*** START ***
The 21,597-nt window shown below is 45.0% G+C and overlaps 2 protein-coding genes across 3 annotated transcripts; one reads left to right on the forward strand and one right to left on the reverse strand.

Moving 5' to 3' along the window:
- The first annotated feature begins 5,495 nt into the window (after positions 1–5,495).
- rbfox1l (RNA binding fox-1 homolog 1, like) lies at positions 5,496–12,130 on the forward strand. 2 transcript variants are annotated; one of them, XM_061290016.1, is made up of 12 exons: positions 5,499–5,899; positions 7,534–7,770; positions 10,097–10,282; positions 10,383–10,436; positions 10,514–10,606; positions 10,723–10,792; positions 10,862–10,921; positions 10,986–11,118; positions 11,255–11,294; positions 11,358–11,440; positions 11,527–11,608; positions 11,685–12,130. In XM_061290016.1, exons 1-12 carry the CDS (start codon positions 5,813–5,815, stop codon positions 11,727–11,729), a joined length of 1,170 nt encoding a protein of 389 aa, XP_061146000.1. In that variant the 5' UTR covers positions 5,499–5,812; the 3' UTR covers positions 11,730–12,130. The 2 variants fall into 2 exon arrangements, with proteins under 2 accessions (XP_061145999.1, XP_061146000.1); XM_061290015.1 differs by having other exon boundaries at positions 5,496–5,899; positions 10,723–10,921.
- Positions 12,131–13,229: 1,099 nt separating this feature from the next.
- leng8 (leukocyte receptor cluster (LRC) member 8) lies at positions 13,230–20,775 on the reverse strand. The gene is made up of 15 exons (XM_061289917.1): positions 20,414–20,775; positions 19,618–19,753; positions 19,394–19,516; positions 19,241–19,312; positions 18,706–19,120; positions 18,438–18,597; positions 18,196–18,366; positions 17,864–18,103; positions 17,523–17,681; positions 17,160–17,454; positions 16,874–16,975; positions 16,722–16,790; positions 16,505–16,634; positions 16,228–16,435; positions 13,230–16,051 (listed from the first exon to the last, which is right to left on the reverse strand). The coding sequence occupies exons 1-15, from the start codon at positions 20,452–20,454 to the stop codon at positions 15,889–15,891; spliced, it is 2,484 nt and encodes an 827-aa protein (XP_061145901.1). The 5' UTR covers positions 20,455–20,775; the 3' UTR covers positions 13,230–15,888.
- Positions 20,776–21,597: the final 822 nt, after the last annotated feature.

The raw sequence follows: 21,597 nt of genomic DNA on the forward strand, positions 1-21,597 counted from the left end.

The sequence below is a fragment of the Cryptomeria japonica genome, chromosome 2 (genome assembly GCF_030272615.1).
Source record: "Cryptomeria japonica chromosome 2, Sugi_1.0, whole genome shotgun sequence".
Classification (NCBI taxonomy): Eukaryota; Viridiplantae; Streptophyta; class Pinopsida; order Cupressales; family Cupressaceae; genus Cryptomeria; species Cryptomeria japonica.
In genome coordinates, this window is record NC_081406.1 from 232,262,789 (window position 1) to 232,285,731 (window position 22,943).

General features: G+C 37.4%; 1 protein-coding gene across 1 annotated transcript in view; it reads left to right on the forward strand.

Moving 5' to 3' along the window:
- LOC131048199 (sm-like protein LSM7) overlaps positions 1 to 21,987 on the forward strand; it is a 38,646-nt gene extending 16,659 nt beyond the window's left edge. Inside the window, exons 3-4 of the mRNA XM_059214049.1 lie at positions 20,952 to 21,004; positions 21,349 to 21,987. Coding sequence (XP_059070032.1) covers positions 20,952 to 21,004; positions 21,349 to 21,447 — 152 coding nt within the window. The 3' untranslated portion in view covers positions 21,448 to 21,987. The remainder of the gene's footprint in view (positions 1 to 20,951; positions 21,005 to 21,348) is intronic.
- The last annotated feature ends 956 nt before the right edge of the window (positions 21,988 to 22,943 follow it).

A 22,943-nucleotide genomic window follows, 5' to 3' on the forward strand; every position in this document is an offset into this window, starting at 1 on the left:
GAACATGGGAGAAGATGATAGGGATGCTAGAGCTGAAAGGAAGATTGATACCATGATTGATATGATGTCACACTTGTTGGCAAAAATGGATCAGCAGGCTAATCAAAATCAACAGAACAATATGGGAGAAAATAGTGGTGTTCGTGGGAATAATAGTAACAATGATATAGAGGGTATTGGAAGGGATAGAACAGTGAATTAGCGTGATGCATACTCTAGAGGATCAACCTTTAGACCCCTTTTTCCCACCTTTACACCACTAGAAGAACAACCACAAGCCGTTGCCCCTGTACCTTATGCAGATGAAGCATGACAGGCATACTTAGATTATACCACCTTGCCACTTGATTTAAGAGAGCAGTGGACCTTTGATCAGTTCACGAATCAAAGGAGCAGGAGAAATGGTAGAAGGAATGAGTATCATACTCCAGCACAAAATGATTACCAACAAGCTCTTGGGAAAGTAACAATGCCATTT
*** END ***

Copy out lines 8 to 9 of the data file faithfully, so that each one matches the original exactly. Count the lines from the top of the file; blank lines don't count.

The raw sequence follows: 21,597 nt of genomic DNA on the forward strand, positions 1-21,597 counted from the left end.

The sequence below is a fragment of the Cryptomeria japonica genome, chromosome 2 (genome assembly GCF_030272615.1).